Step-by-Step: How to Prepare Tamarind Pod

Tamarind pods dry and mature on the tree until the owner of the tree can find an expert tree climber. Typically the climber will stand on the branches or hold them and shake them until the pods fall onto the ground which is lined with nets or fabric.

removing tamarind pod, vein and seed

Removing Tamarind Pod, Veins and Seeds

After the tamarind pods are collected, people get together to remove the pods, veins, and seeds and pack the tamarind chunks into a package, ready to use in the kitchen. My cousin will show you step-by-step how to open a tamarind pod.

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First Press with Thumbs to Break the Pod

First she holds it with two hands, then uses both thumbs to press the pod until it cracks.

Then remove the pod

Then Remove the Outer Shell of the Pod…

Second, she removes the outer shell of the pod.

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and the Fibrous Veins

Third, she remove the veins that cover the tamarind flesh.

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Next, Insert a Narrow, Small, Sharp Knife into the Flesh

Fourth, holding the tamarind with one hand, use the other hand poke a paring knife with a sharp point into the bean section.

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Push the Hole Open Wide Enough to Get the Seed Out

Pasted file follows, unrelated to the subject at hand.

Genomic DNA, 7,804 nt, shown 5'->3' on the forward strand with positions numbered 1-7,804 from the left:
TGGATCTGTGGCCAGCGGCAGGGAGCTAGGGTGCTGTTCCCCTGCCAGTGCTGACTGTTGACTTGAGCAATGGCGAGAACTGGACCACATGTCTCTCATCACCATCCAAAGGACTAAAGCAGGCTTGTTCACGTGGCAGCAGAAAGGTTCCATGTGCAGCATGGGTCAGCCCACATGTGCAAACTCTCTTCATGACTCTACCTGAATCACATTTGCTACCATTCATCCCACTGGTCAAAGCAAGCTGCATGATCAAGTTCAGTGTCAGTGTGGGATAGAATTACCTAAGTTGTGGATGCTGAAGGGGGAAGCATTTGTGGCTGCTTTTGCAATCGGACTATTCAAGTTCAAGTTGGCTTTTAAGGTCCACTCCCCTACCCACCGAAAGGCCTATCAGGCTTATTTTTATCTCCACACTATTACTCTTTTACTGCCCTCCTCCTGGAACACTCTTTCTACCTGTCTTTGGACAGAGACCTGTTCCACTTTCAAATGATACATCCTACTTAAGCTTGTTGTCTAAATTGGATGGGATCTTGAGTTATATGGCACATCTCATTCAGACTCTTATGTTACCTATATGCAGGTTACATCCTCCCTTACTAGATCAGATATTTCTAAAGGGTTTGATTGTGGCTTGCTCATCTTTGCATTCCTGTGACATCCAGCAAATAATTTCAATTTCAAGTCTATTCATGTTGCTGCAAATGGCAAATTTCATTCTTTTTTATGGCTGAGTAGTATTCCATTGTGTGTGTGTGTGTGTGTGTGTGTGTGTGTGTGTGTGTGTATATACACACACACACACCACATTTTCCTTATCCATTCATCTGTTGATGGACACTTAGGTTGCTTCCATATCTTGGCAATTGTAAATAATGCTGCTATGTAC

Finally, use the knife to widen the hole and squeeze out the seed. Repeat until all the seeds are removed.

Seedless Tamarind Chunk is sundry in the bamboo tray

Sun-dry Seedless Tamarind Chunks on a Bamboo Tray

Seedless tamarind chunks sun-dry on bamboo trays for a few days. This gives them a longer shelf life.

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Tamarind in a 1/2 Kilogram Package

Then it is packed into a half-kilogram bag.

The moisture content in tamarind paste is different from tree to tree, and from season to season. The tamarind above is dryer than most you will find in the grocery store.

Now that you understand step-by-step how tamarind chunks are removed from the pods, read my previous post on how to make ready-to-use tamarind concentrate. It explains and illustrates how to intuitively use tamarind as a sour agent in various dishes.

I Love Thai cooking
Pranee teaches Thai Cooking classes in the Seattle area.
Her website is: I Love Thai cooking.com 
 
Related Link